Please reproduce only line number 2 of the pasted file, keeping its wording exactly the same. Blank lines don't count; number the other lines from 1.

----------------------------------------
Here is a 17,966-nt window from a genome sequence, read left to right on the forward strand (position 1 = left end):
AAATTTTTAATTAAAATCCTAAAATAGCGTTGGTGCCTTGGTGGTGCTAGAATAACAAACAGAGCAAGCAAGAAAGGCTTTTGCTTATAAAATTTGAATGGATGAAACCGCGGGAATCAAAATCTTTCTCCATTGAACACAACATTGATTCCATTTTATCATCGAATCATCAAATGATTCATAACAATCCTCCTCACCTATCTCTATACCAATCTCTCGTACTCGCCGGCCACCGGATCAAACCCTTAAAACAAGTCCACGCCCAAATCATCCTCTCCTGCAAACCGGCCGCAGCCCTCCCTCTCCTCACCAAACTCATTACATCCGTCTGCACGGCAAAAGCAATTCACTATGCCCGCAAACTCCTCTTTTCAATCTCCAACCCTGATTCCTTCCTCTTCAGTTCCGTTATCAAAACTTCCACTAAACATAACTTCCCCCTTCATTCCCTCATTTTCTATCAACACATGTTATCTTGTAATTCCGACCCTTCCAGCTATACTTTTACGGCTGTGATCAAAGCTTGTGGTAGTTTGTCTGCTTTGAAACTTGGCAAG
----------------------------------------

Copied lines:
AAATTTTTAATTAAAATCCTAAAATAGCGTTGGTGCCTTGGTGGTGCTAGAATAACAAACAGAGCAAGCAAGAAAGGCTTTTGCTTATAAAATTTGAATGGATGAAACCGCGGGAATCAAAATCTTTCTCCATTGAACACAACATTGATTCCATTTTATCATCGAATCATCAAATGATTCATAACAATCCTCCTCACCTATCTCTATACCAATCTCTCGTACTCGCCGGCCACCGGATCAAACCCTTAAAACAAGTCCACGCCCAAATCATCCTCTCCTGCAAACCGGCCGCAGCCCTCCCTCTCCTCACCAAACTCATTACATCCGTCTGCACGGCAAAAGCAATTCACTATGCCCGCAAACTCCTCTTTTCAATCTCCAACCCTGATTCCTTCCTCTTCAGTTCCGTTATCAAAACTTCCACTAAACATAACTTCCCCCTTCATTCCCTCATTTTCTATCAACACATGTTATCTTGTAATTCCGACCCTTCCAGCTATACTTTTACGGCTGTGATCAAAGCTTGTGGTAGTTTGTCTGCTTTGAAACTTGGCAAG